Back to News

How QR codes and traceability help tell your story

Reference: FCC

Demand for food traceability continues to grow in Canada’s food and beverage processing sector.

Nourish Food Marketing, a Canadian agency specializing in food publishes an annual trend report. In the 2022 edition, Nourish states the interest in traceability — which provides detailed supply-chain tracking data that connects individual ingredients directly back to their sources — continues to trend upward with no signs of slowing down.
Increased interest in traceability comes as supply chain delays refocus public attention on food sources while, at the same time, the social consciousness of many consumers comes of age. Many consumers want specific details about the history of food products, like were ingredients harvested under safe working conditions and sourced locally, therefore having a smaller carbon footprint.

As a result, the use of QR codes is growing too, facilitated by the foodservice industry. Since QR code readers are now embedded in all smartphone cameras, scanning the codes is now easier than ever for the public.

Nourish President Jo-Ann McArthur says the ease of QR codes is an opportunity for food and beverage processors.

“QR codes allow you to go deeper and build a relationship with consumers,” she says. “It’s cheaper and easier to change what the information links to versus printing new packaging. You can do it overnight. You can’t do that with packaging.”

The consumer relationship created by scanning a QR code, which then opens a web page, helps develop trust in the processor and the supply chain, giving a platform to tell the story from raw ingredients to a finished product. It’s part of a marketing mindset processors should adopt.

Perhaps your company has a novel start-up story, or you want to tell your consumers about how your ingredients are sustainably sourced, locally grown or of a special variety. QR codes in the product display would lead consumers to a webpage and allow you to share these tales.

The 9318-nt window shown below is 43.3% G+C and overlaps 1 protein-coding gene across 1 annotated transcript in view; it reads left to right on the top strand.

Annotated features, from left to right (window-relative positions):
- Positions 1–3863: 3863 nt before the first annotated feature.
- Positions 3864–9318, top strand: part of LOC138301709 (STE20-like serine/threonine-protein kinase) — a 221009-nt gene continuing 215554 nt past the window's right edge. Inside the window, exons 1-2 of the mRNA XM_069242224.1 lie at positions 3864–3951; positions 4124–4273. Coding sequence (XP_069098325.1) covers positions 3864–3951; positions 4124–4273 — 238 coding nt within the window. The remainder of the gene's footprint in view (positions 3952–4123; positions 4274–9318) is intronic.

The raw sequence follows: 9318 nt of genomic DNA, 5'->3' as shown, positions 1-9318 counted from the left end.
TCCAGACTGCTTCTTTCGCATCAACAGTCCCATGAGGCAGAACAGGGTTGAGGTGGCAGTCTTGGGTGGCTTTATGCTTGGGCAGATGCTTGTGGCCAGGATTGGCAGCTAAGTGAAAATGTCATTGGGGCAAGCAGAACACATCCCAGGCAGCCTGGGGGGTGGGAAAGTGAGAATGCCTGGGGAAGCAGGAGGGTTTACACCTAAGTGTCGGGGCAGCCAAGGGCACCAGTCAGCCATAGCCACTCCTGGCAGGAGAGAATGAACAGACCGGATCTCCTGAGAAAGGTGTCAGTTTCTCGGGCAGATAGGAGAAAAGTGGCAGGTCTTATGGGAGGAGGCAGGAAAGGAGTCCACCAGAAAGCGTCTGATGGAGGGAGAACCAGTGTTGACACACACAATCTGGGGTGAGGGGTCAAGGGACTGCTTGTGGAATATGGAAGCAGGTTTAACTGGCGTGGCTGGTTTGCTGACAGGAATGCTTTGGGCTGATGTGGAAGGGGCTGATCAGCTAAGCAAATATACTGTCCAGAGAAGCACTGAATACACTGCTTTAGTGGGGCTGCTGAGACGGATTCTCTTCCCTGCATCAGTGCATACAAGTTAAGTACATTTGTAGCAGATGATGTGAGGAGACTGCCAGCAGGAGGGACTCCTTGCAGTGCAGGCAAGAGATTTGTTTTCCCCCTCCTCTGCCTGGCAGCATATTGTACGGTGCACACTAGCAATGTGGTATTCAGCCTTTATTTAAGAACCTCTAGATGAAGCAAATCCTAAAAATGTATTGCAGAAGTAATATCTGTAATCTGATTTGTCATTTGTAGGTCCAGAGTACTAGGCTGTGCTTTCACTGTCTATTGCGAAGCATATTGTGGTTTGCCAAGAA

Building trust behind the scenes

Using QR codes to share a product’s story is only part of the path a product, and its ingredients take on the way from its inception to store shelves.

Each step a product takes along the supply chain can be recorded. If there is ever a quality issue with the product, it can be traced to see where the issue occurred.

Canadian-based Grain Discovery is a digital marketplace that helps the supply chain — farmers, brokers, traders, exporters and buyers — keep electronic records of grain using blockchain technology as it moves from field to processing. CEO Rory O’Sullivan says traceability is good news for everyone, creating an excellent marketing opportunity showcasing the ingredient’s story.

Start with what you have

Although tracing your product may seem daunting, O’Sullivan recommends taking it one step at a time. He encourages processors to begin with a review of how products or ingredients are currently traced.

In some cases, electronic tracing already used for portions of the supply chain could be connected to a blockchain system. Once that electronic tracing is in a standardized blockchain format, it can be shared with any user – from seed grower to final consumer.

“Most companies already have an electronic retrieval program,” O’Sullivan says. That means by connecting company records with an electronic ledger system, the steps along the supply chain may be transferred.

Helena Friesen is the general manager/quality systems manager of Crooked Creek Acres at Strathroy, Ont. The company processes over 50,000 tonnes of identity-preserved and non-GMO soybeans annually to high-value markets such as Australia, China, Japan, Europe and the United States.

Friesen’s ability to trace her products gives her a high level of confidence. Every aspect of the soybeans is traced, from seed to shelf.

“Anytime we have an issue with a customer, we are able to pull every single bit of information from that shipment within 10 minutes, determine what the issue is and where it could have been,” she says.

The accountability goes both ways, too. If bags of soybeans show up to a shipper ripped and torn, Friesen can pull up pictures of bags when they were loaded, without rips, thus avoiding penalties from others in the supply chain... Read More